Negative rates turn eurozone’s banking topsy-turvy
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Stashing cash in secret vaults is the sort of activity usually associated with criminals. Now Swiss pension funds are considering getting in on the act. The reason is that they are fed up with having to pay banks simply to park their money in regular accounts and are considering making mass withdrawals, according to ASIP, a trade body.
Welcome to the Alice in Wonderland world of negative interest rates, a topsy-turvy universe where central bankers are so alarmed at the prospect of weak inflation that they have cut borrowing costs below zero, in effect charging financial institutions to leave their accounts in the black.
Policy makers hope that the charges will push banks to lend more to households and businesses, where margins remain quite high.
Lending to businesses rose in the eurozone for the first time in three years in March.
But negative interest rates could also exacerbate the threat that banks and other investors create bubbles by buying riskier assets as they search for some yield.
“Very low rates may push agents in the financial markets to take on excessive risk,” said Silvia Merler, an affiliate fellow at Bruegel, a Brussels-based think-tank. “It is very important that the supervisory architecture in the eurozone is now significantly stronger and that supervisors are a lot more focused on financial stability.”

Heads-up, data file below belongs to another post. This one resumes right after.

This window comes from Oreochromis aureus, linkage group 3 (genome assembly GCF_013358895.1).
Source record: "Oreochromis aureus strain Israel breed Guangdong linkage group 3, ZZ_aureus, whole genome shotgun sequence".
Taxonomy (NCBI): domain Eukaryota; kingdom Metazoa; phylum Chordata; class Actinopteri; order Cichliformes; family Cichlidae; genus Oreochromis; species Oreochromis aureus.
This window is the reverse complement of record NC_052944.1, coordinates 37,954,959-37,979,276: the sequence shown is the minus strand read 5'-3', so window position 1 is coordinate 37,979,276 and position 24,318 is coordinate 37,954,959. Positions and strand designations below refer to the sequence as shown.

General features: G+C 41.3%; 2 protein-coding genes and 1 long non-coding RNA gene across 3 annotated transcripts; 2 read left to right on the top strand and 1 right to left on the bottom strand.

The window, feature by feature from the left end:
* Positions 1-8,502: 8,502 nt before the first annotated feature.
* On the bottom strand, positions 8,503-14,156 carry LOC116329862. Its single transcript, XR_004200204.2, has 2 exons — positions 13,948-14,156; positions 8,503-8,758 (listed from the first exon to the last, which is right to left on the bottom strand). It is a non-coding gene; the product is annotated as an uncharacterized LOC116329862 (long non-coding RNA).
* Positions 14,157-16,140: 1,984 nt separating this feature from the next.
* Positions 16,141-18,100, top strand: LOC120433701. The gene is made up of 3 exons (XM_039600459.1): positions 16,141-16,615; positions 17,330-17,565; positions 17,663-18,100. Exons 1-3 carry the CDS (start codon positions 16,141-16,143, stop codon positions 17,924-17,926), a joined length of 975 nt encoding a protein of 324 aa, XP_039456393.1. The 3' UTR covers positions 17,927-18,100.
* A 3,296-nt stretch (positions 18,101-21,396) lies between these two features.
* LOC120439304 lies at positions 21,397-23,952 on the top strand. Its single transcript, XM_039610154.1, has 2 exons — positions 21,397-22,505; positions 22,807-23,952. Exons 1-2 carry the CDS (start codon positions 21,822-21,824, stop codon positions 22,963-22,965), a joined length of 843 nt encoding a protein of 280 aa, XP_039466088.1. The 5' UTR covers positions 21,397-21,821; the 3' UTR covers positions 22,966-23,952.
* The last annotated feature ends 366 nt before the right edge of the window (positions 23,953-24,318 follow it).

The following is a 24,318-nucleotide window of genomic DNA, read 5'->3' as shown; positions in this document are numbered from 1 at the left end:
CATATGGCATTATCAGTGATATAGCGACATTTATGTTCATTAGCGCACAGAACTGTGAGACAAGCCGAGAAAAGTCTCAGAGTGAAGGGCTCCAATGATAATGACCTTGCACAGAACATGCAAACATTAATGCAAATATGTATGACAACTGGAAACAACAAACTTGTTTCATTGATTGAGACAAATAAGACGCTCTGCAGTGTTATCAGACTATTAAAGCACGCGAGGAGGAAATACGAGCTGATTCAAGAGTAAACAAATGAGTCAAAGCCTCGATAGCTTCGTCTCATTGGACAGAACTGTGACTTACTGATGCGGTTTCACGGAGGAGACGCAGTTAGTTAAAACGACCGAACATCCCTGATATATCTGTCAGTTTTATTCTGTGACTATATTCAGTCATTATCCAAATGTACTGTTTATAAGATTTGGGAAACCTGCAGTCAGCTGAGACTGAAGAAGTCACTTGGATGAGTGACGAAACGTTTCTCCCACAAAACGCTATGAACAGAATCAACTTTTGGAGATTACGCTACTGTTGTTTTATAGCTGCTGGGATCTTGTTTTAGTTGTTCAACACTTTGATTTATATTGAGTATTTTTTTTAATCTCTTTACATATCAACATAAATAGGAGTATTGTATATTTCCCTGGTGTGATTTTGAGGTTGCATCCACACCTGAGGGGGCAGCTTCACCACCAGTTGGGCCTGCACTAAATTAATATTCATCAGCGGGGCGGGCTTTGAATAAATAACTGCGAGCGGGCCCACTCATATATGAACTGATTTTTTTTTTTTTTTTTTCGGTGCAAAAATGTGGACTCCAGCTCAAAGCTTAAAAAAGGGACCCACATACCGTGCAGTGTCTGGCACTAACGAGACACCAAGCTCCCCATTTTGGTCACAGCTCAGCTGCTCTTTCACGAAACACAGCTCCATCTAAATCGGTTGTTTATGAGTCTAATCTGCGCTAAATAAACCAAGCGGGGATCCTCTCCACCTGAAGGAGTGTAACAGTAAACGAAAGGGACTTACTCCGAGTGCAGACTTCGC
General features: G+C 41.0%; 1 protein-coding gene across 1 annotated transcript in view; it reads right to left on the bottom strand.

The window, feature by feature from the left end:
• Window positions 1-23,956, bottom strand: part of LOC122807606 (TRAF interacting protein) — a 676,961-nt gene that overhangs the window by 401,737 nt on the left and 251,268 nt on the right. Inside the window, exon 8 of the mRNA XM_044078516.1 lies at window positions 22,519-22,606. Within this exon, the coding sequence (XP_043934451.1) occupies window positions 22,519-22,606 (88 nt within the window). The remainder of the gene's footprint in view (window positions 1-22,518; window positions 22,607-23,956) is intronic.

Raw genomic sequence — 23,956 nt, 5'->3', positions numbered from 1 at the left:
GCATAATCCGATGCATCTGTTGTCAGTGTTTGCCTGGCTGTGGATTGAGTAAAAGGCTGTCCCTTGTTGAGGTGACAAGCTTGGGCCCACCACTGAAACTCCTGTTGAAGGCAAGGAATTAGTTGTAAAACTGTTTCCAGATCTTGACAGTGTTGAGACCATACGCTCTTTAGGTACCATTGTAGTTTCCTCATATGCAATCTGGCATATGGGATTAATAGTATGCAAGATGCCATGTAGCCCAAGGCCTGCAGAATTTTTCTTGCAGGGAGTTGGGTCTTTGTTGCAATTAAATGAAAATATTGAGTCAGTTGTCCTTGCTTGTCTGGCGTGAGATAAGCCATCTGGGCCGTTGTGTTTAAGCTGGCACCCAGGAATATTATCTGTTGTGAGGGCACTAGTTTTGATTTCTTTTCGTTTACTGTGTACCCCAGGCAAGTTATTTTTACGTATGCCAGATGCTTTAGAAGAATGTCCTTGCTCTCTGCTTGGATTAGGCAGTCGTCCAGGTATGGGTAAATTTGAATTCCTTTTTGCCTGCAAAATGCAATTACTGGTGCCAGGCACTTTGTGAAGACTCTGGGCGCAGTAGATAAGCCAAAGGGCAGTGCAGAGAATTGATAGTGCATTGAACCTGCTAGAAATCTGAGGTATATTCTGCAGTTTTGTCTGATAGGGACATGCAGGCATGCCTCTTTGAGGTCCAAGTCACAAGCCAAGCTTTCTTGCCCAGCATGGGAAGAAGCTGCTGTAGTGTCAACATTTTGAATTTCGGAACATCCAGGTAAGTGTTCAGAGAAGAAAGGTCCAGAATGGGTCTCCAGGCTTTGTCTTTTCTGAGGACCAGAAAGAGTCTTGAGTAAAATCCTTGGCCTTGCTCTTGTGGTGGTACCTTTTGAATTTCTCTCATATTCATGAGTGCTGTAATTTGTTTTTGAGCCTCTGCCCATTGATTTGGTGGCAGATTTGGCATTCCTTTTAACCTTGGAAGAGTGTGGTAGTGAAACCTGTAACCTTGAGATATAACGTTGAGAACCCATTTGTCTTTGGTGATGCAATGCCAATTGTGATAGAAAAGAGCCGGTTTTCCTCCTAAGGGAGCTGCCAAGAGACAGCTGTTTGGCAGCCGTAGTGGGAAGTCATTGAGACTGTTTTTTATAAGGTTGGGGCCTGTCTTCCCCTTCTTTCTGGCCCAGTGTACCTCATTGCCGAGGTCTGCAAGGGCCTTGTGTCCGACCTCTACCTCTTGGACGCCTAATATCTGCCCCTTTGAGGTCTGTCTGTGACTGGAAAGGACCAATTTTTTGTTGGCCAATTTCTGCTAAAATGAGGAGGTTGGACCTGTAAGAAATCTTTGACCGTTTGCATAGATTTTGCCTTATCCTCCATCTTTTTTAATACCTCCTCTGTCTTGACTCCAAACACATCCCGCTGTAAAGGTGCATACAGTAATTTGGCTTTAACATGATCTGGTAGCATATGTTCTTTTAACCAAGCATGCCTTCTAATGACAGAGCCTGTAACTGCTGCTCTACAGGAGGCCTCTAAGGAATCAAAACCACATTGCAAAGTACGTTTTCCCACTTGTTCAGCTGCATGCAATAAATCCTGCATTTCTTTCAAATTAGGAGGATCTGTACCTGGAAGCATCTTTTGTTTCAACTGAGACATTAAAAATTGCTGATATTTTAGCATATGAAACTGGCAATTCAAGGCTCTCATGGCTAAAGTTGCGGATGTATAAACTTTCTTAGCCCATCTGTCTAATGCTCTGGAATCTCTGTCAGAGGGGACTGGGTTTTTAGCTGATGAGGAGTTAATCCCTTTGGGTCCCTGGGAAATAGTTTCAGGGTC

The European Central Bank last June became the first major central bank to head down the rabbit hole and now imposes a levy of 0.2 per cent a year on deposits that eurozone banks park in its coffers. In Sweden, the Riksbank now pays banks 0.25 per cent in interest a year to borrow from it.
The Swiss National Bank, which levies 0.75 per cent on bank deposits, seems to have cut its rate so low that it is now perhaps nearing the mysterious concept known by economic policy makers as the zero lower bound.
At this level, depositors such as pension funds will try withdraw cash and vault it. In economies such as Switzerland and the eurozone, where the highest denomination notes are SFr1,000 and €500, storing cash carries smaller costs than it would in the US or the UK, where denominations are lower.
“It’s clear Swiss pension funds are being affected by negative rates,” said Hanspeter Konrad, director of ASIP. “It’s unfortunate that we are so limited in what we can do to compensate for this.”